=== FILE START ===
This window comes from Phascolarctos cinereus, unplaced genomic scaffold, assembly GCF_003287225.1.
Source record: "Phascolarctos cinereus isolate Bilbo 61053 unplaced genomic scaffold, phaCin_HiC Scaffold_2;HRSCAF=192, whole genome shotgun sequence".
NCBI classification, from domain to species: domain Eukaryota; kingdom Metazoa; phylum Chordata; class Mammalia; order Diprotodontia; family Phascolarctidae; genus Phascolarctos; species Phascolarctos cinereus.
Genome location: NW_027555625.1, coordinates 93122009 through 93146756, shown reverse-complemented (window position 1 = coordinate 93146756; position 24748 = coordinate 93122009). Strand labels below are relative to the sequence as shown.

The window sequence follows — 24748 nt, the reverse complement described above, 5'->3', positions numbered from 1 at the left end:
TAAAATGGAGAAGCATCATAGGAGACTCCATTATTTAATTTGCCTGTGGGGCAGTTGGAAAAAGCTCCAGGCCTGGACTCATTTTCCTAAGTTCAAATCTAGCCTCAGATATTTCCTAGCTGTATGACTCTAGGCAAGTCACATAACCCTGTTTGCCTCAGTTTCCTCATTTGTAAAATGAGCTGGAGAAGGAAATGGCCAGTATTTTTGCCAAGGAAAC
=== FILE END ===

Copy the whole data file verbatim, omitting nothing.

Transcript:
This window comes from Phascolarctos cinereus, unplaced genomic scaffold, assembly GCF_003287225.1.
Source record: "Phascolarctos cinereus isolate Bilbo 61053 unplaced genomic scaffold, phaCin_HiC Scaffold_2;HRSCAF=192, whole genome shotgun sequence".
NCBI classification, from domain to species: domain Eukaryota; kingdom Metazoa; phylum Chordata; class Mammalia; order Diprotodontia; family Phascolarctidae; genus Phascolarctos; species Phascolarctos cinereus.
Genome location: NW_027555625.1, coordinates 93122009 through 93146756, shown reverse-complemented (window position 1 = coordinate 93146756; position 24748 = coordinate 93122009). Strand labels below are relative to the sequence as shown.

The window sequence follows — 24748 nt, the reverse complement described above, 5'->3', positions numbered from 1 at the left end:
TAAAATGGAGAAGCATCATAGGAGACTCCATTATTTAATTTGCCTGTGGGGCAGTTGGAAAAAGCTCCAGGCCTGGACTCATTTTCCTAAGTTCAAATCTAGCCTCAGATATTTCCTAGCTGTATGACTCTAGGCAAGTCACATAACCCTGTTTGCCTCAGTTTCCTCATTTGTAAAATGAGCTGGAGAAGGAAATGGCCAGTATTTTTGCCAAGGAAAC